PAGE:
Nortel Networks Ltd. may not be talking about the rumour suggesting its wireless division might merge with that of Motorola Inc., but the rest of the industry certainly is. Analysts say this is good news, if the gossip proves true.
Late last month the rumour mill got churning. Word was, Nortel and Motorola were discussing linking wireless infrastructure arms, presumably to better compete in the “Third-Generation”, or “3G”, world of global system for mobile communication (GSM) and advanced code division multiple access (CDMA) networks.
Nortel offered no comment and tried to quell incoming queries from curious journalists.
“To spare you making any more phone calls…and jamming my phone line-voice mail, ‘We don’t comment on rumour and speculation,'” said David Chamberlain, the company’s director of communication, in a pre-emptive e-mail on March 22.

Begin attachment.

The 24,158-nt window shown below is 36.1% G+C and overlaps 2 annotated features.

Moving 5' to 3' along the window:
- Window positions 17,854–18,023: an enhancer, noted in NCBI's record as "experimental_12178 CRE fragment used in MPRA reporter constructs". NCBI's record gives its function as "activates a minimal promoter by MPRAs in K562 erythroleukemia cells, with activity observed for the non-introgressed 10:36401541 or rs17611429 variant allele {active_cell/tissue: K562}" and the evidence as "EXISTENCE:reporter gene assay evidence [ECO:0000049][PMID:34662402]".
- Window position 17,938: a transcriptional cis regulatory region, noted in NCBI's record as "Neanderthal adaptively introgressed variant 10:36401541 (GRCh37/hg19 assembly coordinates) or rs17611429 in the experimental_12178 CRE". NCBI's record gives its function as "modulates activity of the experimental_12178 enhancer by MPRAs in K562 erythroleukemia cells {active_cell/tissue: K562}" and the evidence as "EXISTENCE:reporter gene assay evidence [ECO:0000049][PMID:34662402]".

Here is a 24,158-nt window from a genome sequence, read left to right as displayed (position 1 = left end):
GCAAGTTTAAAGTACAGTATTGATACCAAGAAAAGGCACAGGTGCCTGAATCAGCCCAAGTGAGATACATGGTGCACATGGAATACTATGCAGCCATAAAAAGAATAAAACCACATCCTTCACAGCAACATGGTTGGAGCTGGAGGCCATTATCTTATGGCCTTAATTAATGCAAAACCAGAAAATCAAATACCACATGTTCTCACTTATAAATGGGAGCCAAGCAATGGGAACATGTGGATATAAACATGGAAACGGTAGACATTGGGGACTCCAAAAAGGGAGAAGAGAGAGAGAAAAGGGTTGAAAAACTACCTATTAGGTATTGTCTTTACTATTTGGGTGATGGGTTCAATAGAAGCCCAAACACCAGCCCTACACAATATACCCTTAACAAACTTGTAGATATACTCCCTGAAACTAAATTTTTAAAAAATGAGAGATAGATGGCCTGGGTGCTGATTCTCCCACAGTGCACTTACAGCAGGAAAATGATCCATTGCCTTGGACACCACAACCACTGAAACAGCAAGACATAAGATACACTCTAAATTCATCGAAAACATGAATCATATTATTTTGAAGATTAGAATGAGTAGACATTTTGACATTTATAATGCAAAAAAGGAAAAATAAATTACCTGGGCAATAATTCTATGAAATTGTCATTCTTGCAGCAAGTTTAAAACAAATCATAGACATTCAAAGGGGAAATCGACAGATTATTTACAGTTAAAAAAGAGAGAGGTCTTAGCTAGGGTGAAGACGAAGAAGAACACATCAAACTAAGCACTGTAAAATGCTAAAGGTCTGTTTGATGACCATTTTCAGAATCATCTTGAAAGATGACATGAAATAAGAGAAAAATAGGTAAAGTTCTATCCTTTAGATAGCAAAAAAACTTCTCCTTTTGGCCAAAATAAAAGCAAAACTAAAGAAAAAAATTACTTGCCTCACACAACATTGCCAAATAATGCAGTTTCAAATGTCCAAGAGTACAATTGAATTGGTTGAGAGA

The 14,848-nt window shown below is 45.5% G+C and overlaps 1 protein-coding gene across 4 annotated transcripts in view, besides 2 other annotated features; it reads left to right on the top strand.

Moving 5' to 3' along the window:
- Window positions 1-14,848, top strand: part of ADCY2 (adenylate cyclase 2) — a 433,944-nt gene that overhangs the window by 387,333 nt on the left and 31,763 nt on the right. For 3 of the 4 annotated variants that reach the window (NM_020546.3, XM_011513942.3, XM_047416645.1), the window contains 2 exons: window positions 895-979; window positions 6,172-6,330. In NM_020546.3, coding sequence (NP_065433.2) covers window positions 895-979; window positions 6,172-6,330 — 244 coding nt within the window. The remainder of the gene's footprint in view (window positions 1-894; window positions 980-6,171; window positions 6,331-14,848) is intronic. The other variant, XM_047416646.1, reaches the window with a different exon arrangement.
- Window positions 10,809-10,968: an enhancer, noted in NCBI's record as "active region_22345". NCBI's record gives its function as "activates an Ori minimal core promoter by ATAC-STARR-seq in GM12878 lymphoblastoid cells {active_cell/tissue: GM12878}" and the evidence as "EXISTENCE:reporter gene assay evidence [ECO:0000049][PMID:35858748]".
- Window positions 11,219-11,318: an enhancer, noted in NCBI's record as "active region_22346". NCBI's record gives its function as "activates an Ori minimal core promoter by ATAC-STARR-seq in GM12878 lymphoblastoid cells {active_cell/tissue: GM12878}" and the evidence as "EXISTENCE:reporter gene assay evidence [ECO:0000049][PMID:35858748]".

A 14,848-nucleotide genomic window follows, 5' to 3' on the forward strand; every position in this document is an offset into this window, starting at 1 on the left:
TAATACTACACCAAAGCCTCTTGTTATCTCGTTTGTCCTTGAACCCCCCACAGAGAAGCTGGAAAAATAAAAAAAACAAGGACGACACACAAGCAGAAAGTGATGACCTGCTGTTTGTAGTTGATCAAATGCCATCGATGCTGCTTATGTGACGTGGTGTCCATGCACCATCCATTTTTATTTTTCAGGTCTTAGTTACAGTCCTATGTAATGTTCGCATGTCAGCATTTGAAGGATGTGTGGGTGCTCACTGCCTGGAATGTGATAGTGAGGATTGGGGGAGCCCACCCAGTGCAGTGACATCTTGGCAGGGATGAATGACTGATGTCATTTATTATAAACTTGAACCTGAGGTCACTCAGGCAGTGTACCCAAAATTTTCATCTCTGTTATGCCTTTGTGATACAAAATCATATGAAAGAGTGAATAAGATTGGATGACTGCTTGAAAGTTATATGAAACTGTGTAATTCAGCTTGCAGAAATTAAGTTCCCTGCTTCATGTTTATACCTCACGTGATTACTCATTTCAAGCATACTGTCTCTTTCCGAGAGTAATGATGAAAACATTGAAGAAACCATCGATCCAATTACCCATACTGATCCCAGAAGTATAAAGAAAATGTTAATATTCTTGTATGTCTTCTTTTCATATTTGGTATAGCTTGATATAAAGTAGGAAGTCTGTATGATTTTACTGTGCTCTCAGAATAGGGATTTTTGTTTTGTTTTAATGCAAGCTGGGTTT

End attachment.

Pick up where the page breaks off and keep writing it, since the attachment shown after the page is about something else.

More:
Brownlee Thomas, Montreal-based research director of telecom services with Giga Information Group Inc., said the rumour, if true, bodes well for both firms, with a caveat.
“It depends on how they do it,” she said, noting that while Motorola and Nortel likely would enjoy a complementary relationship to a point, neither firm wants to be mired in the other’s trouble. Nortel has seen its stock price sink over the past year as telcos and other customers closed their wallets.
Motorola, meanwhile, has lost market share – and customer confidence – to a bevy of competitors, including Ericsson, Nokia, LG and Samsung, said Kevin Lo, a technology analyst with Lightyear Capital Inc. in Calgary.
A combined wireless force could be the answer to the companies’ prayers. For Nortel, it spells “a way to drive revenue,” Thomas said. “This is one way to do it without spending a bundle of money.” With Motorola’s radio technology know-how, Nortel’s research and development costs stay low.